|Input buffer overflow in lex firstname.lastname@example.org (1993-01-04)|
|Re: Input buffer overflow in lex... email@example.com (John R. Levine) (1993-01-05)|
|Re: Input buffer overflow in lex... firstname.lastname@example.org (1993-01-05)|
|Re: Input buffer overflow in lex... email@example.com (1993-01-06)|
|Re: Input buffer overflow in lex... firstname.lastname@example.org (1993-01-08)|
|From:||email@example.com (Richard Wagner)|
|Date:||Wed, 6 Jan 1993 19:57:37 GMT|
In the version of "lex" I use, the generated lexer gets its input via an
"input" macro. One solution, which may be viewed as a "kludge" or "hack",
is to "#undef" the default macro and "#define" another with the same
functionality, but which also checks for overflow (and possibly takes some
recovery action, like copy what's in the buffer to an "infinitely" long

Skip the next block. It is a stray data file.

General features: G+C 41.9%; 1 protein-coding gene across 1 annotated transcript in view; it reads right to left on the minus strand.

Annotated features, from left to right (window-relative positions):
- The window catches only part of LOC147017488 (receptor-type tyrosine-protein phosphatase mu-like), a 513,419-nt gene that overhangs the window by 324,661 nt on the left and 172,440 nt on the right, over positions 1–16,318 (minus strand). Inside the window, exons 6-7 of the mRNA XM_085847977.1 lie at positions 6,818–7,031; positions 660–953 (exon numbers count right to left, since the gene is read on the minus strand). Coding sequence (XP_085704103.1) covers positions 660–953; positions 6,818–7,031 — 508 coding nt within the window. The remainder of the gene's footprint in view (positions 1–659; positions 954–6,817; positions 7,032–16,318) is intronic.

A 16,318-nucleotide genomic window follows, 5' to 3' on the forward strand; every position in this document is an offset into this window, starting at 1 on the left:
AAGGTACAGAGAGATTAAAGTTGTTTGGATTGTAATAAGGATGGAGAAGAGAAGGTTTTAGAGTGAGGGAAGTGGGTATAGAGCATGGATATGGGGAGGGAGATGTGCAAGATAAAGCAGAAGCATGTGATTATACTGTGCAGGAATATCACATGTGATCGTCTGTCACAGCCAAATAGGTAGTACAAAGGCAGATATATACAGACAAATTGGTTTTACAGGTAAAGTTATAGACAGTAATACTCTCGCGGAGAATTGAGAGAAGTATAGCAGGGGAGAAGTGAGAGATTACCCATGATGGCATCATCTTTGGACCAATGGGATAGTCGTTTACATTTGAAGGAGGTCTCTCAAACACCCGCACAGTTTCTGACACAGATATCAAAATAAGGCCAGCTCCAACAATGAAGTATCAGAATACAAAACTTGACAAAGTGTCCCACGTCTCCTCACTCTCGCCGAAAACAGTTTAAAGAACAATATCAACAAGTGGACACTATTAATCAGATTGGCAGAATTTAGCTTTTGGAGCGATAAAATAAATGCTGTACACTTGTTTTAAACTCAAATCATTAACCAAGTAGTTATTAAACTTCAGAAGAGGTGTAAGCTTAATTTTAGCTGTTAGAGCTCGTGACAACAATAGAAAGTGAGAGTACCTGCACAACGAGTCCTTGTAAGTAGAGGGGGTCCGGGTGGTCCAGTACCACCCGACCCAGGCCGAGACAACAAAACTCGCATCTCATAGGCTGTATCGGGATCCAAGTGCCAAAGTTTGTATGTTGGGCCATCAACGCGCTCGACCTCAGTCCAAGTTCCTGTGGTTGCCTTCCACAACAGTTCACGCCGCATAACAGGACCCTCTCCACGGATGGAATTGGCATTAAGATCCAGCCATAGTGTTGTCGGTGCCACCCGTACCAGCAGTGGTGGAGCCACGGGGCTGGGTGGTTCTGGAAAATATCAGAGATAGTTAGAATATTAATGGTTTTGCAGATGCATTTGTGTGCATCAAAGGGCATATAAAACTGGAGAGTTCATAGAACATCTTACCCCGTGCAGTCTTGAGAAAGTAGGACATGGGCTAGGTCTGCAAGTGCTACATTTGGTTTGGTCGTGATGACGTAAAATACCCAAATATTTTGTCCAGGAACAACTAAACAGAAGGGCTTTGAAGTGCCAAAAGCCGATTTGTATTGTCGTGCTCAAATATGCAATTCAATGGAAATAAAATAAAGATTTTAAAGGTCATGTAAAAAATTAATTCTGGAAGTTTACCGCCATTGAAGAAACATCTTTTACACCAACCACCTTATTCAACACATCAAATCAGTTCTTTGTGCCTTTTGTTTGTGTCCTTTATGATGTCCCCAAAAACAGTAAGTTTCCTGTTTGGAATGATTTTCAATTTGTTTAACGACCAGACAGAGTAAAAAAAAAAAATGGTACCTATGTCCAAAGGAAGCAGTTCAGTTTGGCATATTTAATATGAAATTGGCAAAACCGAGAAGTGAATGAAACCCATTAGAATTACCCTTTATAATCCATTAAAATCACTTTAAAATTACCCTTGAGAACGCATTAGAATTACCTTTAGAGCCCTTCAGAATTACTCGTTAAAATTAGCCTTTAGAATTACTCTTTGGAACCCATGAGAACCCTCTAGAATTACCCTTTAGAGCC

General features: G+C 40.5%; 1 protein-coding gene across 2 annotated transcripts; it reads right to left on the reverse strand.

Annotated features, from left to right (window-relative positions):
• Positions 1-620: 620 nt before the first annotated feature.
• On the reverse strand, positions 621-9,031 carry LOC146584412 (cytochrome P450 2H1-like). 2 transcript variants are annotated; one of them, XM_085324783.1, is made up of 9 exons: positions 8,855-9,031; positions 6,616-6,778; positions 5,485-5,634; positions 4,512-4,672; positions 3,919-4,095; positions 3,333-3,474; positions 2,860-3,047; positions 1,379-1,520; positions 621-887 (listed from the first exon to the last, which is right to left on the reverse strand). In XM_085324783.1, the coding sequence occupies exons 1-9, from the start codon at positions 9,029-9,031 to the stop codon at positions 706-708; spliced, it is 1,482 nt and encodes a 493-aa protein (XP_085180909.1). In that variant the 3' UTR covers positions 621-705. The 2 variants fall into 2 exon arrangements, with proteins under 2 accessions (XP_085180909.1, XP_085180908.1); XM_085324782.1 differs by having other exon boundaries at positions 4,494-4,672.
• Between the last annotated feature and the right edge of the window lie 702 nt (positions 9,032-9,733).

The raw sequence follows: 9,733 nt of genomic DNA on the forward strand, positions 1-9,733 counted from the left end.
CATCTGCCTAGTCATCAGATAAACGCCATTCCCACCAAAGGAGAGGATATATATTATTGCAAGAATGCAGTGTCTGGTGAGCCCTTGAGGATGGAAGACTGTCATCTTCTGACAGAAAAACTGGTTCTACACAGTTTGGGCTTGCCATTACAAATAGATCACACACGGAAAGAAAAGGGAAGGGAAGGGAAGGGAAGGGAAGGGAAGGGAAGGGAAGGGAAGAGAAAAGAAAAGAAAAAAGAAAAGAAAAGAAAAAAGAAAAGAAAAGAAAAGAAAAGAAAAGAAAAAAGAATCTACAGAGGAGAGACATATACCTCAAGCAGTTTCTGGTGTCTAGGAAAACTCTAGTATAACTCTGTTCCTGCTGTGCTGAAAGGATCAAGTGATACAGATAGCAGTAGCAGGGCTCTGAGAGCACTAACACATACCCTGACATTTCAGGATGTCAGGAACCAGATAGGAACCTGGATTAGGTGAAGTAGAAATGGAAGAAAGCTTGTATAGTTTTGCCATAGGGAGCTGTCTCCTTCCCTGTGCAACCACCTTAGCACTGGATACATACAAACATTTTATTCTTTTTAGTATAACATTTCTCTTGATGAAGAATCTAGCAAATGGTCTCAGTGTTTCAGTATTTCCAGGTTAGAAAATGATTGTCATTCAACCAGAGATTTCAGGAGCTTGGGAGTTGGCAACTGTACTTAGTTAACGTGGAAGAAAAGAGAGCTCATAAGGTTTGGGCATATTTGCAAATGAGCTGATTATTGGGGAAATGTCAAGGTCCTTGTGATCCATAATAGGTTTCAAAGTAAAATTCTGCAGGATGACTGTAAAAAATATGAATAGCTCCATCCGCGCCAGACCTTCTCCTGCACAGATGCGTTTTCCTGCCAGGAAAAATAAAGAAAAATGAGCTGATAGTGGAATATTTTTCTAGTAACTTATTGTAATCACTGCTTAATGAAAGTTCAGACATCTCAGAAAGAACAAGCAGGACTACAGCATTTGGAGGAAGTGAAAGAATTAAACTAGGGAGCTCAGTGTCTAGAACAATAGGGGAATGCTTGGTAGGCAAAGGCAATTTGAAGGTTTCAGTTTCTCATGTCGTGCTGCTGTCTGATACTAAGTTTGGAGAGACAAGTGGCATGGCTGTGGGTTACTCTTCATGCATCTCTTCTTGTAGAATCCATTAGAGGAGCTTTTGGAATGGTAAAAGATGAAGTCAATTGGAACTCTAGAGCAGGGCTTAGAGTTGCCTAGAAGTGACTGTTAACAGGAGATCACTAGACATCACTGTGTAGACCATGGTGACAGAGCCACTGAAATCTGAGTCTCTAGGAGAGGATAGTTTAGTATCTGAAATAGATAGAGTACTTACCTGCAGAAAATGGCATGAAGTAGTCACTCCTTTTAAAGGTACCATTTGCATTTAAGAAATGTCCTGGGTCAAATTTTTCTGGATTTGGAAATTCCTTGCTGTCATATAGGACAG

linked-list of buffers).
#define usual_input_macro() (...text of default "input" definition...)
#define input() ( \
('\0' != *(yytext + YYLMAX - 1)) \
? (token_too_long()) \
: usual_input_macro() \
#define token_too_long() (...recovery action...)
Disclaimer: I've never tried this.
Lets hope I'm not being blind to some reason this can't work. I
personally prefer this than just bumping YYLMAX, which may be fine,
practically speaking, but still nags in that it just begs the question.
Hope this helps,
[I still think you're better off writing your lexer so you don't get
enormous tokens. -John]
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